Skip Navigation LinksHome > November 2003 - Volume 112 - Issue 6 > Effect of Sodium Diphenylhydantoin on Skin Wound Healing in...
Plastic & Reconstructive Surgery:
doi: 10.1097/01.PRS.0000086773.96319.DA
Experimental

Effect of Sodium Diphenylhydantoin on Skin Wound Healing in Rats

Habibipour, Saeid M.D.; Oswald, Tanya M. M.D.; Zhang, Feng M.D., Ph.D.; Joshi, Pratibha Ph.D.; Zhou, Xin Chun M.D., Ph.D.; Dorsett-Martin, Wanda D.V.M.; Lineaweaver, William C. M.D.

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Abstract

This study evaluated the effect of phenytoin (sodium diphenylhydantoin) on skin wound healing in a rat model. The study was divided into two parts. In part I, 20 μl of phenytoin (10 mg/ml) was subcutaneously injected into the 3-cm dorsal full-thickness incisional wounds of 14 rats on postoperative days 0, 3, and 6. Twelve rats that received saline injections were used as the controls. The skin samples were harvested and tested for tensile strength and histology. An additional 12 rats with the same incisional wounds were tested for chemokine gene expressions. In part II, 20 μl of phenytoin (10 mg/ml) was applied topically once a day on a 4 × 4 cm area of the open dorsal wounds of 10 rats. Saline was applied to the wounds of the 10 control group rats. The wounds were measured weekly. The results showed that the average tensile strength of the phenytoin-treated wound was 0.49 ± 0.08 MPa compared with the control group at 0.02 ± 0.01 MPa (p < 0.05). The density ratio of chemokine monocyte chemotactic protein (MCP-1) to β-actin in the phenytoin-treated group was also significantly higher than in the control group (p < 0.05). Histologic analysis of the phenytoin group showed a large amount of fibroblast proliferation, collagen synthesis, and neovascularization. Phenytoin-treated wounds were also smaller at 1 to 6 weeks postoperatively than the control group wounds. The authors conclude that the administration of phenytoin can promote wound healing and significantly increase MCP-1 expression. Phenytoin-treated wounds showed significant increase in collagen deposition and neovascularization, which resulted in an increased wound tensile strength and accelerated healing of both open and closed wounds.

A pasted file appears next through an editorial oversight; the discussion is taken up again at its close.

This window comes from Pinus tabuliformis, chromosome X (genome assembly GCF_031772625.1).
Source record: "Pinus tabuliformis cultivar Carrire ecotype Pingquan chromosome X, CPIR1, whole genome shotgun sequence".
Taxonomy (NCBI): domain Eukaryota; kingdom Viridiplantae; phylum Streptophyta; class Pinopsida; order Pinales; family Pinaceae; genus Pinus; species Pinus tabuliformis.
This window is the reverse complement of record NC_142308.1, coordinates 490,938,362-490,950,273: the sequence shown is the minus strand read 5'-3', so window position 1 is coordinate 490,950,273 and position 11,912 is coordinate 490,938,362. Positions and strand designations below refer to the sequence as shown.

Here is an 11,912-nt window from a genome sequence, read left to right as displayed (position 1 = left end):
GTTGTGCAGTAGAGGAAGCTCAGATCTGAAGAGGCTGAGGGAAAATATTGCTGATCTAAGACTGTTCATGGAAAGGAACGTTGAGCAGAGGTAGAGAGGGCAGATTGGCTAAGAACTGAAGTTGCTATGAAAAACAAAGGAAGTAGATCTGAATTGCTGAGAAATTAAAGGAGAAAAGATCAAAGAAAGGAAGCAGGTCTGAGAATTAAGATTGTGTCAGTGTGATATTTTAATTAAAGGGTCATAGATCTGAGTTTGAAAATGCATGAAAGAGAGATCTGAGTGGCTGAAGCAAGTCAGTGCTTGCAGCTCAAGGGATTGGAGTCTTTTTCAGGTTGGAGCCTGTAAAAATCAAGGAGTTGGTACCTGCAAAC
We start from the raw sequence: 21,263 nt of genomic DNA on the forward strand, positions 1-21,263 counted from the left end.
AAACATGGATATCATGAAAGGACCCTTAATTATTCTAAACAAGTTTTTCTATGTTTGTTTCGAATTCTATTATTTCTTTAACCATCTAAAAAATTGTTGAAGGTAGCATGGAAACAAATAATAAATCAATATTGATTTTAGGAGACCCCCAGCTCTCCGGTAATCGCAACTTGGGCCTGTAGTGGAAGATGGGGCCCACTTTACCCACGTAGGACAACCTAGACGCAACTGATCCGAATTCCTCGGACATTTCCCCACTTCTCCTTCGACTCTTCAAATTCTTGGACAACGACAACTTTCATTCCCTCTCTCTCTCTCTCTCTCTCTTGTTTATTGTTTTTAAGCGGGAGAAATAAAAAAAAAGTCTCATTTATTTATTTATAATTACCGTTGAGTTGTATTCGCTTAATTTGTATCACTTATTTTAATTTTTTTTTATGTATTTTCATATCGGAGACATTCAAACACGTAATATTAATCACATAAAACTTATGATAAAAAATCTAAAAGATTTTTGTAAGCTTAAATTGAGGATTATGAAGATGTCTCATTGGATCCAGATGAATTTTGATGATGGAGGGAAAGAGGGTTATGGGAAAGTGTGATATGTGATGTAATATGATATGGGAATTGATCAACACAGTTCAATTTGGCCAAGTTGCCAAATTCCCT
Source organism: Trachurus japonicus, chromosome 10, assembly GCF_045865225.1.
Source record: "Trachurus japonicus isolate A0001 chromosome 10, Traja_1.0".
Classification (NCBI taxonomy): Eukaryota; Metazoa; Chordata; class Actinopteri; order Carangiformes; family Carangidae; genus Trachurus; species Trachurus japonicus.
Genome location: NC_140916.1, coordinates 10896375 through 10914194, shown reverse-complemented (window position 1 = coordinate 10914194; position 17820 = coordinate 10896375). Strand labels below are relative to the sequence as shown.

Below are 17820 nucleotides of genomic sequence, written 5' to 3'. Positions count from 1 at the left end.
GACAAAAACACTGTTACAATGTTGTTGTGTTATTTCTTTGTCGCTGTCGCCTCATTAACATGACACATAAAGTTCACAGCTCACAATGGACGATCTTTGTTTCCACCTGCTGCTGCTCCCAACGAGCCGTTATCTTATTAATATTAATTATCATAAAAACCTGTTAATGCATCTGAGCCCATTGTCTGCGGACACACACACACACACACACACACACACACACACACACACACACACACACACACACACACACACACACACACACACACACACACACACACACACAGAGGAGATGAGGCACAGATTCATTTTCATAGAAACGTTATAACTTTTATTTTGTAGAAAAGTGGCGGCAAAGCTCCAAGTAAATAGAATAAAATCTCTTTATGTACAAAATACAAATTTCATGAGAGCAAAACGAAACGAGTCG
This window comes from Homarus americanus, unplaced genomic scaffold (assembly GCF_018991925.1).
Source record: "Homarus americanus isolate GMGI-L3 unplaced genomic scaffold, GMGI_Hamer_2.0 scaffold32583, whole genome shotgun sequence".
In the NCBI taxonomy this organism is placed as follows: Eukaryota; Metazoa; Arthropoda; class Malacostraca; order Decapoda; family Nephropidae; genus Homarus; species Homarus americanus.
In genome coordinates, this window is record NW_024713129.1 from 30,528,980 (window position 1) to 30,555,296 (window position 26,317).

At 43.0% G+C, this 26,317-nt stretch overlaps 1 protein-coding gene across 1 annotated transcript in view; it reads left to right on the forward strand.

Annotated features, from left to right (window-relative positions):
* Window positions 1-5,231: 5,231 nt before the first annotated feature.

©2003American Society of Plastic Surgeons

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